Supreme Court Urged to Strike Down Arizona's Immigration Law
Court Should Strike Down Arizona Immigration Law, Say Scholars, Advocates and 11 State AGs
April 25, 2012 BOSTON—Legal experts in Massachusetts today joined with civil rights leaders, clergy, immigrant rights advocates, and 11 state attorneys general across the nation, including Massachusetts Attorney General Martha Coakley, in urging the Supreme Court of the United States to uphold the ban on the most egregious parts of SB1070, Arizona's radical and destructive immigration law. Experts have protested that the law unconstitutionally usurps the power of the federal government to make and enforce immigration law, and that it mandates discriminatory treatment based on people's look and accent. As the New York Times editorial board wrote on Sunday, "its enforcement provisions essentially turn all Hispanics, including American citizens and legal residents, into criminal suspects."
Today the Supreme Court begins to hear oral arguments in the case of Arizona v. United States, which will determine the constitutionality of four parts of the law that were put on hold by the Ninth Circuit Court. Arizona is now appealing the decision on the four provisions. They would:
- Require police to determine the immigration status of anyone they stop or arrest if the officer has â€œreasonable suspicion that the person is an alien and is unlawfully present."
- Make it a state crime for anyone to intentionally fail to obtain and carry immigration papers in the state.
- Make it a misdemeanor under state law for an undocumented immigrant to apply for a job, publicly solicit a job, or actually work in the state.
- Allow police to arrest anyone, without a warrant, if the officer has â€œprobable cause to believeâ€ that the individual is subject to being deported.
"The Arizona law is discriminatory and fundamentally un-American," said Laura Rotolo, Staff Attorney of the ACLU of Massachusetts. "It unlawfully interferes with federal power and authority over immigration matters in violation of the Supremacy Clause of the U.S. Constitution, it invites racial profiling against people of color in violation of the equal protection guarantee and the prohibition on unreasonable seizures, and it violates the First Amendment right of free speech of day laborers and others.â€
Among the arguments against the law is a joint amicus brief filed at the Supreme Court last month by 11 state attorneys general. (In alphabetical order, the states are California, Connecticut, Hawaii, Illinois, Iowa, Maryland, Massachusetts, New York, Oregon, Rhode Island and Vermont). In the 35-page brief, the attorneys general argue that Arizona's law "disregards the federal requirement" that state assistance in immigration matters "proceed under federal oversight." By determining on its own who may be removed and how, Arizona undermines the U.S. Constitution's authorization of Congress in Article 1 "to establish a uniform Rule of Naturalization."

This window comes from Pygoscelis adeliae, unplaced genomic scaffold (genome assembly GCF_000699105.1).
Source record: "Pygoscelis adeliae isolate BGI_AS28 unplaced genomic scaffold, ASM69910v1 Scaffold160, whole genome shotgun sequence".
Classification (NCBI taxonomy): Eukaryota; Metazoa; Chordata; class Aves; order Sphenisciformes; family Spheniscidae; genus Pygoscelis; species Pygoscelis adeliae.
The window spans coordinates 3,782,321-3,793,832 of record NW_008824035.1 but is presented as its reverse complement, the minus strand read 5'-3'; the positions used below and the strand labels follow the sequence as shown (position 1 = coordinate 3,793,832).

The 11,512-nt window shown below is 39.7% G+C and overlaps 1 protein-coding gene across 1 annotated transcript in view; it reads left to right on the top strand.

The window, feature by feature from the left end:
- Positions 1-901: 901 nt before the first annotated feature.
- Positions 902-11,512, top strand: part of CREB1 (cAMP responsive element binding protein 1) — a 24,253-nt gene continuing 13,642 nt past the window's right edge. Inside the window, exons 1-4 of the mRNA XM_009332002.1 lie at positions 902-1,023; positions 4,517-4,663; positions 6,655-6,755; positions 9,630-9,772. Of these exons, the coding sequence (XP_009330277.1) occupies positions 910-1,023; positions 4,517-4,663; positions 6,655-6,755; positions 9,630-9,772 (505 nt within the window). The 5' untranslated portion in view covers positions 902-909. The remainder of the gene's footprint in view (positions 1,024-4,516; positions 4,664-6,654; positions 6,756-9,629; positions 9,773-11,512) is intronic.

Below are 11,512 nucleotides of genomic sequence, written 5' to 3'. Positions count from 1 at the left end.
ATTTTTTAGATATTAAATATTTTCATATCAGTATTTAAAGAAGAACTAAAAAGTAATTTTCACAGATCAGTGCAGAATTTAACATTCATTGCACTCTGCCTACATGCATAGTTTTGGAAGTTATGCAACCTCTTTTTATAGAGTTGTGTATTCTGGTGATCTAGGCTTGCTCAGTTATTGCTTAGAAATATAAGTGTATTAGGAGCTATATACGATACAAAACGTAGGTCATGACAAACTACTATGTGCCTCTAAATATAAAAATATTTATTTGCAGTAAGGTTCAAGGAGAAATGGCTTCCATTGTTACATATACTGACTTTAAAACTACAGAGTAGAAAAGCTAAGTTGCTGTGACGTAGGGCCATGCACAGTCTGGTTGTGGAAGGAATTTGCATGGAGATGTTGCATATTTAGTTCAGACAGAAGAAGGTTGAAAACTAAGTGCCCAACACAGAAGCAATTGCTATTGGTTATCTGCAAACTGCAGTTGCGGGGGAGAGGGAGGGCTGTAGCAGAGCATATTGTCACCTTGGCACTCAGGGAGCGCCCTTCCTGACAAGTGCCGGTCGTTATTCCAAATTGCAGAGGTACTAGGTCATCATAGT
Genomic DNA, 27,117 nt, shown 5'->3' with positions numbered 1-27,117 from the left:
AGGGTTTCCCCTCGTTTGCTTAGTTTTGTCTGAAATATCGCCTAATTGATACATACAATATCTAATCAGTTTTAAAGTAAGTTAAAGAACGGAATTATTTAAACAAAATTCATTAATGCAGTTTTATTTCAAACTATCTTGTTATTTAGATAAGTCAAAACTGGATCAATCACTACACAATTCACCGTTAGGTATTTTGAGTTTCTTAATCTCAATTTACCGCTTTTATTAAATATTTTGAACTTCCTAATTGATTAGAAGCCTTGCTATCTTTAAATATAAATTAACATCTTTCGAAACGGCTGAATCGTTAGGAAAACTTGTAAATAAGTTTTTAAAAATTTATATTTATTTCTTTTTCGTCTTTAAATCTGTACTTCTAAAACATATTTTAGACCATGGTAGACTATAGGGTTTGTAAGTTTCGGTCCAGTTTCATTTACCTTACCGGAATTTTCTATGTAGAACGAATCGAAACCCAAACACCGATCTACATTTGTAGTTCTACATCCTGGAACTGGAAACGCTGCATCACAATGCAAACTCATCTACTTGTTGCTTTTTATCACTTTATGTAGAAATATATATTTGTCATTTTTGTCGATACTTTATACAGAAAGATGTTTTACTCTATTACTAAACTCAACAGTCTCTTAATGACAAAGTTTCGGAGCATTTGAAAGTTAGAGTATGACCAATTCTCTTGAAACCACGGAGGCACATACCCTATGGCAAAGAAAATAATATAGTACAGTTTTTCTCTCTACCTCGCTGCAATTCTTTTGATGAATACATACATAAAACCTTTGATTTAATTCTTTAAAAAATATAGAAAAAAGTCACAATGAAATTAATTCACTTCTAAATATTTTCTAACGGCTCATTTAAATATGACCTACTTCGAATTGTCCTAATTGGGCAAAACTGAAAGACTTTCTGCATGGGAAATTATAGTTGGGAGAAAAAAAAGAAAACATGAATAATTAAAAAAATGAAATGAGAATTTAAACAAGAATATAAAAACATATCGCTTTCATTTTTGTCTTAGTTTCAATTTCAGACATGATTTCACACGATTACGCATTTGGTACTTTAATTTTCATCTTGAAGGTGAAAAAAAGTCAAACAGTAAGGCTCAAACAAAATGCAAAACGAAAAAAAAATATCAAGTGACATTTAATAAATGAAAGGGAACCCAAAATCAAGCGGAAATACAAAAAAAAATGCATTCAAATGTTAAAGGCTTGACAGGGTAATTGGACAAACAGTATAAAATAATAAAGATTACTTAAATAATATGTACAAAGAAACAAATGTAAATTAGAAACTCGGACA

Iris Gomez, Attorney with the Mass Law Reform Institute, notes that this usurpation is more than a question of jurisdiction: â€œOne of the troubling aspects of local enforcement laws such as Arizonaâ€™s is that they interfere with the federal governmentâ€™s ability to balance enforcement priorities with other underlying principles, such as family unity, that have historically humanized our federal immigration laws. These state laws eliminate the role of balance in the system altogether and instead mandate enforcement-only in virtually every circumstance.â€
"In order to protect the authority of the Constitution, and to prevent discriminatory treatment based on appearance, the Supreme Court should strike down this law," concludes Eva Millona, Executive Director of the Massachusetts Immigrant and Refugee Advocacy Coalition (MIRA). "If this and other similar state laws are rightly ruled unconstitutional, we will have stopped our descent into a contradictory patchwork of 50 different immigration laws, and be able to focus on reform through Congress so we have one rational, humane and effective immigration system."